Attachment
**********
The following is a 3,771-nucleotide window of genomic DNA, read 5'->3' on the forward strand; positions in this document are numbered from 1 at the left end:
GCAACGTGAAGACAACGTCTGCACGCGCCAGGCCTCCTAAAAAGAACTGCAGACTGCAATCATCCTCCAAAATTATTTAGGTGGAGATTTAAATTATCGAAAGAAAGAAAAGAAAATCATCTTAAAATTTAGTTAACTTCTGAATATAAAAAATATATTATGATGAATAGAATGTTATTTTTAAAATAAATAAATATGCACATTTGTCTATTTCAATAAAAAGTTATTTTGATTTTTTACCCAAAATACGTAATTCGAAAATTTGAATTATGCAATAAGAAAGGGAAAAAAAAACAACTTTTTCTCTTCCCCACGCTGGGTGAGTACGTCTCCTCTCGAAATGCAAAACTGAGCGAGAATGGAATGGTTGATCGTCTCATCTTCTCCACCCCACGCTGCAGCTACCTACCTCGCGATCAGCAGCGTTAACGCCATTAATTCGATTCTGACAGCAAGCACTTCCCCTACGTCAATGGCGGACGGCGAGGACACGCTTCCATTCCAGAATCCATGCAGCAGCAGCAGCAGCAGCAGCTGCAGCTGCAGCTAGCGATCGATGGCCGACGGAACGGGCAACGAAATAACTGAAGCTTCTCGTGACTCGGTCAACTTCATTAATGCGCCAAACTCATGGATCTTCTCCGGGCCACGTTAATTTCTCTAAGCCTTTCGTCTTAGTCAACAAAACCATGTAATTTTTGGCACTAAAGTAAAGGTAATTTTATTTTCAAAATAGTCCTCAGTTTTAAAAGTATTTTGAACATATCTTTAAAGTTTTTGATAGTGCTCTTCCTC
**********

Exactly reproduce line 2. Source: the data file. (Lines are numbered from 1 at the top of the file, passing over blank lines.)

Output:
GCAACGTGAAGACAACGTCTGCACGCGCCAGGCCTCCTAAAAAGAACTGCAGACTGCAATCATCCTCCAAAATTATTTAGGTGGAGATTTAAATTATCGAAAGAAAGAAAAGAAAATCATCTTAAAATTTAGTTAACTTCTGAATATAAAAAATATATTATGATGAATAGAATGTTATTTTTAAAATAAATAAATATGCACATTTGTCTATTTCAATAAAAAGTTATTTTGATTTTTTACCCAAAATACGTAATTCGAAAATTTGAATTATGCAATAAGAAAGGGAAAAAAAAACAACTTTTTCTCTTCCCCACGCTGGGTGAGTACGTCTCCTCTCGAAATGCAAAACTGAGCGAGAATGGAATGGTTGATCGTCTCATCTTCTCCACCCCACGCTGCAGCTACCTACCTCGCGATCAGCAGCGTTAACGCCATTAATTCGATTCTGACAGCAAGCACTTCCCCTACGTCAATGGCGGACGGCGAGGACACGCTTCCATTCCAGAATCCATGCAGCAGCAGCAGCAGCAGCAGCTGCAGCTGCAGCTAGCGATCGATGGCCGACGGAACGGGCAACGAAATAACTGAAGCTTCTCGTGACTCGGTCAACTTCATTAATGCGCCAAACTCATGGATCTTCTCCGGGCCACGTTAATTTCTCTAAGCCTTTCGTCTTAGTCAACAAAACCATGTAATTTTTGGCACTAAAGTAAAGGTAATTTTATTTTCAAAATAGTCCTCAGTTTTAAAAGTATTTTGAACATATCTTTAAAGTTTTTGATAGTGCTCTTCCTC